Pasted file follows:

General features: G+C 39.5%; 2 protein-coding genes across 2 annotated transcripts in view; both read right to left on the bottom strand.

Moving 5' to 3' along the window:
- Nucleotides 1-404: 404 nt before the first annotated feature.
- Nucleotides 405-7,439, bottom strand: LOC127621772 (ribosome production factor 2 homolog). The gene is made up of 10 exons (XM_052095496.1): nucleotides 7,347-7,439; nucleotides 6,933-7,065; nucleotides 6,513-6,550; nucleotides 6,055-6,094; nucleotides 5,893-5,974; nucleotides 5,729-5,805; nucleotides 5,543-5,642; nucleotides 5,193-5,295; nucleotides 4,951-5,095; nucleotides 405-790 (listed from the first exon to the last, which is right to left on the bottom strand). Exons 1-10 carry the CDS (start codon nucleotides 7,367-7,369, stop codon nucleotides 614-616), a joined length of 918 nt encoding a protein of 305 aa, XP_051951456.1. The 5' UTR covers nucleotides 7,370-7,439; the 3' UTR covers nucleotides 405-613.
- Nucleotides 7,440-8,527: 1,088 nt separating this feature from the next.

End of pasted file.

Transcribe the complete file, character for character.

General features: G+C 39.5%; 2 protein-coding genes across 2 annotated transcripts in view; both read right to left on the bottom strand.

Moving 5' to 3' along the window:
- Nucleotides 1-404: 404 nt before the first annotated feature.
- Nucleotides 405-7,439, bottom strand: LOC127621772 (ribosome production factor 2 homolog). The gene is made up of 10 exons (XM_052095496.1): nucleotides 7,347-7,439; nucleotides 6,933-7,065; nucleotides 6,513-6,550; nucleotides 6,055-6,094; nucleotides 5,893-5,974; nucleotides 5,729-5,805; nucleotides 5,543-5,642; nucleotides 5,193-5,295; nucleotides 4,951-5,095; nucleotides 405-790 (listed from the first exon to the last, which is right to left on the bottom strand). Exons 1-10 carry the CDS (start codon nucleotides 7,367-7,369, stop codon nucleotides 614-616), a joined length of 918 nt encoding a protein of 305 aa, XP_051951456.1. The 5' UTR covers nucleotides 7,370-7,439; the 3' UTR covers nucleotides 405-613.
- Nucleotides 7,440-8,527: 1,088 nt separating this feature from the next.